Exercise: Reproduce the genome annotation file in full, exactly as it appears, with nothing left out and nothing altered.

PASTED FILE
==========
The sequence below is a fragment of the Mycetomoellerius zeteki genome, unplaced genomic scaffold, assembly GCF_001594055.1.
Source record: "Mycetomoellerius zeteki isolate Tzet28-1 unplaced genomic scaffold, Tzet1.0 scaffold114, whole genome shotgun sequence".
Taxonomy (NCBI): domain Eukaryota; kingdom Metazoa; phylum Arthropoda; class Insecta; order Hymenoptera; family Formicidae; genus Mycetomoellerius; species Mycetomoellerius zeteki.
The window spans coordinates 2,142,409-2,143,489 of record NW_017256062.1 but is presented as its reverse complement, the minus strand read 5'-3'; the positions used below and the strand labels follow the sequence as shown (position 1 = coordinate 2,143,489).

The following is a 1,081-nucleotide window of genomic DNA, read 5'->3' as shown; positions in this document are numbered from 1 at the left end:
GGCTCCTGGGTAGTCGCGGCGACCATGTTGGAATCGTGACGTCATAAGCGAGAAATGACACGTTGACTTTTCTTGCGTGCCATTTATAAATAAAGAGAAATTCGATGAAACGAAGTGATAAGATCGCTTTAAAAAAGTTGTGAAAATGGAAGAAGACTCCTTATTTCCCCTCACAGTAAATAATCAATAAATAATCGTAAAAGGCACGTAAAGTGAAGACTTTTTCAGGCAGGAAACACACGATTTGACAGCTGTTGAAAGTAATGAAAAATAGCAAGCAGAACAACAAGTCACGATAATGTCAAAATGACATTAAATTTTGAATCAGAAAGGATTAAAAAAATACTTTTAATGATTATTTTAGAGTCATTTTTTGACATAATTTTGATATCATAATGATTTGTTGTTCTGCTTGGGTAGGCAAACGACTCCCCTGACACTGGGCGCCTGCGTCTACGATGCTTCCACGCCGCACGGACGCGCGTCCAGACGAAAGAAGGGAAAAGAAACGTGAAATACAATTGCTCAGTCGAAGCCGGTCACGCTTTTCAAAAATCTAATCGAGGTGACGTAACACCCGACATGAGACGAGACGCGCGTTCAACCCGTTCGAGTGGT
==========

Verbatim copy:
The sequence below is a fragment of the Mycetomoellerius zeteki genome, unplaced genomic scaffold, assembly GCF_001594055.1.
Source record: "Mycetomoellerius zeteki isolate Tzet28-1 unplaced genomic scaffold, Tzet1.0 scaffold114, whole genome shotgun sequence".
Taxonomy (NCBI): domain Eukaryota; kingdom Metazoa; phylum Arthropoda; class Insecta; order Hymenoptera; family Formicidae; genus Mycetomoellerius; species Mycetomoellerius zeteki.
The window spans coordinates 2,142,409-2,143,489 of record NW_017256062.1 but is presented as its reverse complement, the minus strand read 5'-3'; the positions used below and the strand labels follow the sequence as shown (position 1 = coordinate 2,143,489).

The following is a 1,081-nucleotide window of genomic DNA, read 5'->3' as shown; positions in this document are numbered from 1 at the left end:
GGCTCCTGGGTAGTCGCGGCGACCATGTTGGAATCGTGACGTCATAAGCGAGAAATGACACGTTGACTTTTCTTGCGTGCCATTTATAAATAAAGAGAAATTCGATGAAACGAAGTGATAAGATCGCTTTAAAAAAGTTGTGAAAATGGAAGAAGACTCCTTATTTCCCCTCACAGTAAATAATCAATAAATAATCGTAAAAGGCACGTAAAGTGAAGACTTTTTCAGGCAGGAAACACACGATTTGACAGCTGTTGAAAGTAATGAAAAATAGCAAGCAGAACAACAAGTCACGATAATGTCAAAATGACATTAAATTTTGAATCAGAAAGGATTAAAAAAATACTTTTAATGATTATTTTAGAGTCATTTTTTGACATAATTTTGATATCATAATGATTTGTTGTTCTGCTTGGGTAGGCAAACGACTCCCCTGACACTGGGCGCCTGCGTCTACGATGCTTCCACGCCGCACGGACGCGCGTCCAGACGAAAGAAGGGAAAAGAAACGTGAAATACAATTGCTCAGTCGAAGCCGGTCACGCTTTTCAAAAATCTAATCGAGGTGACGTAACACCCGACATGAGACGAGACGCGCGTTCAACCCGTTCGAGTGGT